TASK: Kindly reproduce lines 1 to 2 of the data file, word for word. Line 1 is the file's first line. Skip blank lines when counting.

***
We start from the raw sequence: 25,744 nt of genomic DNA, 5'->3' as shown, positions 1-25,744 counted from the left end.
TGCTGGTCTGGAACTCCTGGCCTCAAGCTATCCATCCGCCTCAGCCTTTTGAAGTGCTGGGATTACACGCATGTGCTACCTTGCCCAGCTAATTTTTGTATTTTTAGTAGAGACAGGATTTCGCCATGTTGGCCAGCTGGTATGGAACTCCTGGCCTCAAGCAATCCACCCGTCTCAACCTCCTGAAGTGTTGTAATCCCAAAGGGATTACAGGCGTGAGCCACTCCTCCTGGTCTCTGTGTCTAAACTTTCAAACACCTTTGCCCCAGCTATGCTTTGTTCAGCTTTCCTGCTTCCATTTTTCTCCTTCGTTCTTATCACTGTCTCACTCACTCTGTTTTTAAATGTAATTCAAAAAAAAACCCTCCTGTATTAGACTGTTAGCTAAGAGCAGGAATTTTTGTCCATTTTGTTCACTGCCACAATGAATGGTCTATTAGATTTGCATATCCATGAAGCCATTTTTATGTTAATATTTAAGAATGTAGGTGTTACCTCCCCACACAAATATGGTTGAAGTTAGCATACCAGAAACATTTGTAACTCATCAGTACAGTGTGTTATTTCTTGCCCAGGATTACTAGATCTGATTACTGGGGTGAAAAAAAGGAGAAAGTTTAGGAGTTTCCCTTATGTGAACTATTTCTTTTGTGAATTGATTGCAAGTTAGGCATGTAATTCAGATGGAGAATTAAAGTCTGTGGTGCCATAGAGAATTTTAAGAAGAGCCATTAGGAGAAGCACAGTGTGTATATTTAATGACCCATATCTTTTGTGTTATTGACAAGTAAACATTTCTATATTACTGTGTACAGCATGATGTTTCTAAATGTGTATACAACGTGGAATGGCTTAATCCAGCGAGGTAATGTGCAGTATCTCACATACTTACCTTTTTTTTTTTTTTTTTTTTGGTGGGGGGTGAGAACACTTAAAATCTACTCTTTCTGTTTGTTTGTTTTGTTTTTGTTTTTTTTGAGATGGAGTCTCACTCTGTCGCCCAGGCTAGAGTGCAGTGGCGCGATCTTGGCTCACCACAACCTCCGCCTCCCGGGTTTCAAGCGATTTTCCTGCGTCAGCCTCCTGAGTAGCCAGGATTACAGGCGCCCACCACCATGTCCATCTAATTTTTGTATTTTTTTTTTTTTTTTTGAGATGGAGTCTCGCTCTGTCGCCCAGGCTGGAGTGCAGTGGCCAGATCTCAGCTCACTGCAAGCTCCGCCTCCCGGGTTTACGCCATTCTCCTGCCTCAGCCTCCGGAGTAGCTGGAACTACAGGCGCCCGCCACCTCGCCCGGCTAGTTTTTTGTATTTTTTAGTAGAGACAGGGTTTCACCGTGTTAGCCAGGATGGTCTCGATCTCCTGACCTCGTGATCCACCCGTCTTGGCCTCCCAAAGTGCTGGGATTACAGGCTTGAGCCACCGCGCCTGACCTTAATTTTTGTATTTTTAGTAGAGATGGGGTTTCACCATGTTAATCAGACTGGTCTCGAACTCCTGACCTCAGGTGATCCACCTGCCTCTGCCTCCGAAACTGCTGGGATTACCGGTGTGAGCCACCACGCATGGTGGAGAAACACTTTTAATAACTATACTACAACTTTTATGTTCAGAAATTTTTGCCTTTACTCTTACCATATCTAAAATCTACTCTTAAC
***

We start from the raw sequence: 25,744 nt of genomic DNA, 5'->3' as shown, positions 1-25,744 counted from the left end.
TGCTGGTCTGGAACTCCTGGCCTCAAGCTATCCATCCGCCTCAGCCTTTTGAAGTGCTGGGATTACACGCATGTGCTACCTTGCCCAGCTAATTTTTGTATTTTTAGTAGAGACAGGATTTCGCCATGTTGGCCAGCTGGTATGGAACTCCTGGCCTCAAGCAATCCACCCGTCTCAACCTCCTGAAGTGTTGTAATCCCAAAGGGATTACAGGCGTGAGCCACTCCTCCTGGTCTCTGTGTCTAAACTTTCAAACACCTTTGCCCCAGCTATGCTTTGTTCAGCTTTCCTGCTTCCATTTTTCTCCTTCGTTCTTATCACTGTCTCACTCACTCTGTTTTTAAATGTAATTCAAAAAAAAACCCTCCTGTATTAGACTGTTAGCTAAGAGCAGGAATTTTTGTCCATTTTGTTCACTGCCACAATGAATGGTCTATTAGATTTGCATATCCATGAAGCCATTTTTATGTTAATATTTAAGAATGTAGGTGTTACCTCCCCACACAAATATGGTTGAAGTTAGCATACCAGAAACATTTGTAACTCATCAGTACAGTGTGTTATTTCTTGCCCAGGATTACTAGATCTGATTACTGGGGTGAAAAAAAGGAGAAAGTTTAGGAGTTTCCCTTATGTGAACTATTTCTTTTGTGAATTGATTGCAAGTTAGGCATGTAATTCAGATGGAGAATTAAAGTCTGTGGTGCCATAGAGAATTTTAAGAAGAGCCATTAGGAGAAGCACAGTGTGTATATTTAATGACCCATATCTTTTGTGTTATTGACAAGTAAACATTTCTATATTACTGTGTACAGCATGATGTTTCTAAATGTGTATACAACGTGGAATGGCTTAATCCAGCGAGGTAATGTGCAGTATCTCACATACTTACCTTTTTTTTTTTTTTTTTTTTGGTGGGGGGTGAGAACACTTAAAATCTACTCTTTCTGTTTGTTTGTTTTGTTTTTGTTTTTTTTGAGATGGAGTCTCACTCTGTCGCCCAGGCTAGAGTGCAGTGGCGCGATCTTGGCTCACCACAACCTCCGCCTCCCGGGTTTCAAGCGATTTTCCTGCGTCAGCCTCCTGAGTAGCCAGGATTACAGGCGCCCACCACCATGTCCATCTAATTTTTGTATTTTTTTTTTTTTTTTTGAGATGGAGTCTCGCTCTGTCGCCCAGGCTGGAGTGCAGTGGCCAGATCTCAGCTCACTGCAAGCTCCGCCTCCCGGGTTTACGCCATTCTCCTGCCTCAGCCTCCGGAGTAGCTGGAACTACAGGCGCCCGCCACCTCGCCCGGCTAGTTTTTTGTATTTTTTAGTAGAGACAGGGTTTCACCGTGTTAGCCAGGATGGTCTCGATCTCCTGACCTCGTGATCCACCCGTCTTGGCCTCCCAAAGTGCTGGGATTACAGGCTTGAGCCACCGCGCCTGACCTTAATTTTTGTATTTTTAGTAGAGATGGGGTTTCACCATGTTAATCAGACTGGTCTCGAACTCCTGACCTCAGGTGATCCACCTGCCTCTGCCTCCGAAACTGCTGGGATTACCGGTGTGAGCCACCACGCATGGTGGAGAAACACTTTTAATAACTATACTACAACTTTTATGTTCAGAAATTTTTGCCTTTACTCTTACCATATCTAAAATCTACTCTTAAC